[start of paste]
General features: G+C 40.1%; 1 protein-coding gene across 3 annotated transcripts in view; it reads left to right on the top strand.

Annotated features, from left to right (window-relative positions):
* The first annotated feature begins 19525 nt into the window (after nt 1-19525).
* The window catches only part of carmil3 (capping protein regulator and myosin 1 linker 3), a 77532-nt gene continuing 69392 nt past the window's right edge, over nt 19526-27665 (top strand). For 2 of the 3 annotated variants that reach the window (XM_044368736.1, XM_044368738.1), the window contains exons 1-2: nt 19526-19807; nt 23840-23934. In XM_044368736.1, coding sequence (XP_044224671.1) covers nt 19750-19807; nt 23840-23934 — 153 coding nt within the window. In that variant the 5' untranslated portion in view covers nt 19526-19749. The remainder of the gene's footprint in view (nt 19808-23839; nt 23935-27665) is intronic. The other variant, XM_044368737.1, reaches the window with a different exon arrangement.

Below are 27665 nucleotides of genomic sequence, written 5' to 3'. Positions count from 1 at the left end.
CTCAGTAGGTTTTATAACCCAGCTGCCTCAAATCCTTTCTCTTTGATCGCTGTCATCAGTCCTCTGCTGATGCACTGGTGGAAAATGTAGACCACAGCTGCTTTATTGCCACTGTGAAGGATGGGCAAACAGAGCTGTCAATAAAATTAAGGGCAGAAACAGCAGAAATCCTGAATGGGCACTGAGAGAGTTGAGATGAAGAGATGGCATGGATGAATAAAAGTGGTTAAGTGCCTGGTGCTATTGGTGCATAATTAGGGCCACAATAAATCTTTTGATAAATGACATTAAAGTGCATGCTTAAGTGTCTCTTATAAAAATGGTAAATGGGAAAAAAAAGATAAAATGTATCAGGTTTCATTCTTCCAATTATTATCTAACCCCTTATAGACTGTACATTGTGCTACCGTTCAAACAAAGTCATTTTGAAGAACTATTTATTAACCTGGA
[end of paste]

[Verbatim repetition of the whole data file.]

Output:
General features: G+C 40.1%; 1 protein-coding gene across 3 annotated transcripts in view; it reads left to right on the top strand.

Annotated features, from left to right (window-relative positions):
* The first annotated feature begins 19525 nt into the window (after nt 1-19525).
* The window catches only part of carmil3 (capping protein regulator and myosin 1 linker 3), a 77532-nt gene continuing 69392 nt past the window's right edge, over nt 19526-27665 (top strand). For 2 of the 3 annotated variants that reach the window (XM_044368736.1, XM_044368738.1), the window contains exons 1-2: nt 19526-19807; nt 23840-23934. In XM_044368736.1, coding sequence (XP_044224671.1) covers nt 19750-19807; nt 23840-23934 — 153 coding nt within the window. In that variant the 5' untranslated portion in view covers nt 19526-19749. The remainder of the gene's footprint in view (nt 19808-23839; nt 23935-27665) is intronic. The other variant, XM_044368737.1, reaches the window with a different exon arrangement.

Below are 27665 nucleotides of genomic sequence, written 5' to 3'. Positions count from 1 at the left end.
CTCAGTAGGTTTTATAACCCAGCTGCCTCAAATCCTTTCTCTTTGATCGCTGTCATCAGTCCTCTGCTGATGCACTGGTGGAAAATGTAGACCACAGCTGCTTTATTGCCACTGTGAAGGATGGGCAAACAGAGCTGTCAATAAAATTAAGGGCAGAAACAGCAGAAATCCTGAATGGGCACTGAGAGAGTTGAGATGAAGAGATGGCATGGATGAATAAAAGTGGTTAAGTGCCTGGTGCTATTGGTGCATAATTAGGGCCACAATAAATCTTTTGATAAATGACATTAAAGTGCATGCTTAAGTGTCTCTTATAAAAATGGTAAATGGGAAAAAAAAGATAAAATGTATCAGGTTTCATTCTTCCAATTATTATCTAACCCCTTATAGACTGTACATTGTGCTACCGTTCAAACAAAGTCATTTTGAAGAACTATTTATTAACCTGGA